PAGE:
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Thursday, March 16, 2006

Another day, another awful poll for the President

Boy, when it rains...
The latest NBC News/Wall Street Journal poll might sound like a broken record, but the tune grows louder as congressional midterm elections get closer and closer: President Bush is once again facing the lowest job approval rating of his presidency, the lowest percentage of Americans who believe the country is headed in the right direction, and an electorate that greatly prefers a Democratic-controlled Congress over a Republican-controlled one.

Yet the poll also shows something else that goes beyond the November midterm elections: A strong majority believes Bush is experiencing a long-term setback from which he’s unlikely to recover. “He’s losing his grip on governance,” says Democratic pollster Peter D. Hart, who conducted this survey with Republican Bill McInturff. “It’s now a sense that we’ve seen the best that he’s going to produce as president of the United States.”
According to the poll, only 37 percent approve of Bush’s job performance — his lowest mark ever in the survey. That’s a two-point drop since the last NBC/Journal poll, and a one-point decline from his previous low of 38 percent last November. In addition, just 26 percent believe the nation is headed in the right direction, a tie from the previous Bush administration low, which also occurred in November.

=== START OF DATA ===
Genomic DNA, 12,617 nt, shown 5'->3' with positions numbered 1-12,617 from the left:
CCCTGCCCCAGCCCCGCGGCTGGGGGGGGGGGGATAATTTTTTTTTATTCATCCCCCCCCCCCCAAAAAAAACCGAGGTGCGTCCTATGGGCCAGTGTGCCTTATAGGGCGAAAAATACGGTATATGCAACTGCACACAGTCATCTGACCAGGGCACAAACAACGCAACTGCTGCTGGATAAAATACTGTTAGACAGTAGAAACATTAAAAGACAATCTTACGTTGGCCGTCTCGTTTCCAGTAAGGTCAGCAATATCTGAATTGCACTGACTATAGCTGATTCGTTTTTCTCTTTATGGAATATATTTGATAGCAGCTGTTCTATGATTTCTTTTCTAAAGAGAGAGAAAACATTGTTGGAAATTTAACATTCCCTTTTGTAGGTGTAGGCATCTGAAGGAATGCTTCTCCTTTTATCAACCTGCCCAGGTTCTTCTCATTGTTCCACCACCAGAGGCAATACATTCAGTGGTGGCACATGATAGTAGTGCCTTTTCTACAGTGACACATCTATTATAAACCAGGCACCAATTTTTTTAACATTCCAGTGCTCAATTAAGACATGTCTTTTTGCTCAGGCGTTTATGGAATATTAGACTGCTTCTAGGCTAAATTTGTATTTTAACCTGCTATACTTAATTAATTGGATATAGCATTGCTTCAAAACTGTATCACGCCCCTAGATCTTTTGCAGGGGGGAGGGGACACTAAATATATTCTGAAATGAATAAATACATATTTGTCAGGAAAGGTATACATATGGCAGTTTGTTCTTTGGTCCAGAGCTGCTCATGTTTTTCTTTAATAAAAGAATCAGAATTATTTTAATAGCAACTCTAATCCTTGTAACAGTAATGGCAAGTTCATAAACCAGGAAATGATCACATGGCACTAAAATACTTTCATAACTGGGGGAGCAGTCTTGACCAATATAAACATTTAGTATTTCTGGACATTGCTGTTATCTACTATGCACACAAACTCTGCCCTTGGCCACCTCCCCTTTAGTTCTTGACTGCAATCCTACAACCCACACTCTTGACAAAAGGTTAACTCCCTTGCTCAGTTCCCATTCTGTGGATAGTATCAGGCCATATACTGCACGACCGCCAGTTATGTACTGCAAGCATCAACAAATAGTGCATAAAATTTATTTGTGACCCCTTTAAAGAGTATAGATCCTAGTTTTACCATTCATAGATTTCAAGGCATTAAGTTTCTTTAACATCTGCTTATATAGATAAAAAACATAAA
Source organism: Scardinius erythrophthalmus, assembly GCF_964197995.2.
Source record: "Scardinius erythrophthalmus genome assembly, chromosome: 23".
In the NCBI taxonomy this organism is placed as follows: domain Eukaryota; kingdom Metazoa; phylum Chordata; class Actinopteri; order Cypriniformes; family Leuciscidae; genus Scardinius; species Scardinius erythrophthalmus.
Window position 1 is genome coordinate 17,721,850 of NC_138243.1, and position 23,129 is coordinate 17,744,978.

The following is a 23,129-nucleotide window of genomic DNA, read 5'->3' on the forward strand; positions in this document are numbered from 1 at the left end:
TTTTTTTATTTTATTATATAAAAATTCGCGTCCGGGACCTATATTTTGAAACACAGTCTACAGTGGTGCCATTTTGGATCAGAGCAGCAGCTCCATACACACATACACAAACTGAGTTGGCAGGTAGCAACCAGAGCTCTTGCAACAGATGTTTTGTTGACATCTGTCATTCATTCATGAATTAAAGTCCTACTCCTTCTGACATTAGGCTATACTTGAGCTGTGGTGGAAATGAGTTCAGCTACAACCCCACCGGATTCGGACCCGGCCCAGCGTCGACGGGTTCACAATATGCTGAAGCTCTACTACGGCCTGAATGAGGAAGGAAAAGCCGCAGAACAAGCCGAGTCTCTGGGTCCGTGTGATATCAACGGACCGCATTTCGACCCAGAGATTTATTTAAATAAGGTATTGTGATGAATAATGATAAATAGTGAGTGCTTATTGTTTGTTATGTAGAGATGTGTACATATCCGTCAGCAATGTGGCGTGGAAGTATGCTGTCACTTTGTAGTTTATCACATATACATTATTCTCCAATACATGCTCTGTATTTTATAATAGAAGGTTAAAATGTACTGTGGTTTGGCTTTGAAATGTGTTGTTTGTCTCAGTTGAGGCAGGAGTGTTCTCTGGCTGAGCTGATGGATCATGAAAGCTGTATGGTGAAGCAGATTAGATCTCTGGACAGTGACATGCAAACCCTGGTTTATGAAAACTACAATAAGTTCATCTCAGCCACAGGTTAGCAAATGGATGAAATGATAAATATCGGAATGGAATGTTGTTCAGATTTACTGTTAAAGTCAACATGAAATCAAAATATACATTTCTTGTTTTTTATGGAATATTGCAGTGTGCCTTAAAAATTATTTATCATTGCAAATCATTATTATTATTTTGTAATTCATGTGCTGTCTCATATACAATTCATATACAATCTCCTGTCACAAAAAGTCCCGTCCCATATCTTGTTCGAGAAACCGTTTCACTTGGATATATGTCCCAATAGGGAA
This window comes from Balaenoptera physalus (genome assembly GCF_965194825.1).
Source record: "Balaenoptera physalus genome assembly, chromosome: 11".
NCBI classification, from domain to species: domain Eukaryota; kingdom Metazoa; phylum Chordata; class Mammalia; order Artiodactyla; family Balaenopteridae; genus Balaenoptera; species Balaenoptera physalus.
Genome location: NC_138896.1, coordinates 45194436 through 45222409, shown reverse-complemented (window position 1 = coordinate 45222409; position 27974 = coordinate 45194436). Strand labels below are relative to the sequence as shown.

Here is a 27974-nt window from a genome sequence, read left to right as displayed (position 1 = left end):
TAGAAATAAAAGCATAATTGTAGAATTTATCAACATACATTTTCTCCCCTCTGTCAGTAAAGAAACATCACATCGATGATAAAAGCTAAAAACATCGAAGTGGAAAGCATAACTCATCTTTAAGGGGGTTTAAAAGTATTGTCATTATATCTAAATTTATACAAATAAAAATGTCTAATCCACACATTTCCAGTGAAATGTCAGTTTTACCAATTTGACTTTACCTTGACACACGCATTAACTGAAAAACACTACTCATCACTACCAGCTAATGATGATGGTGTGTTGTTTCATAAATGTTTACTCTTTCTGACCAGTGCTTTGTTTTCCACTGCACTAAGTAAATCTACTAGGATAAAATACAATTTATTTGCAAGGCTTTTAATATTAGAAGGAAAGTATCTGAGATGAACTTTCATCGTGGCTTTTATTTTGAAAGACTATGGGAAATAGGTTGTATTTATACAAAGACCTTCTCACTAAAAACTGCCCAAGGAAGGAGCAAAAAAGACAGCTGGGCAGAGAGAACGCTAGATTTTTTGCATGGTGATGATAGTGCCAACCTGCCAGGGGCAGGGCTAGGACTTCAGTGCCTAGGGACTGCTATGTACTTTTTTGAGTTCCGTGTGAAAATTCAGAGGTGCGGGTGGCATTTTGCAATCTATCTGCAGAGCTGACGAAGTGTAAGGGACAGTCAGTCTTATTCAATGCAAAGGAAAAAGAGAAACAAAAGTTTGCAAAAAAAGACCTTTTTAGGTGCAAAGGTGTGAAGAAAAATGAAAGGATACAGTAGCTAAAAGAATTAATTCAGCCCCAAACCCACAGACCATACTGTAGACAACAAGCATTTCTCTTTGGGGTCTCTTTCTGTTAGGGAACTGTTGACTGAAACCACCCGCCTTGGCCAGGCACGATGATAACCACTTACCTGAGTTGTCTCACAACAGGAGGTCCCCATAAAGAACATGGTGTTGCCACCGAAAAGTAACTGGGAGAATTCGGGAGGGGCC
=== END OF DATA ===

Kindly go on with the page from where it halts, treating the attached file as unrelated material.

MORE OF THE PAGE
What’s more, 58 percent believe Bush is facing a long-term setback from which he’s unlikely to improve. Twenty-six percent think he’s experiencing only a short-term setback, and 11 percent say he’s dealing with no setback at all.


Looking ahead to the midterm elections in November, the poll shows that 50 percent prefer a Democratic-controlled Congress versus 37 percent who want it controlled by Republicans. McInturff says it’s a “problematic environment” for the Republicans. “You are working harder as a Republican [candidate] because you are pushing uphill.”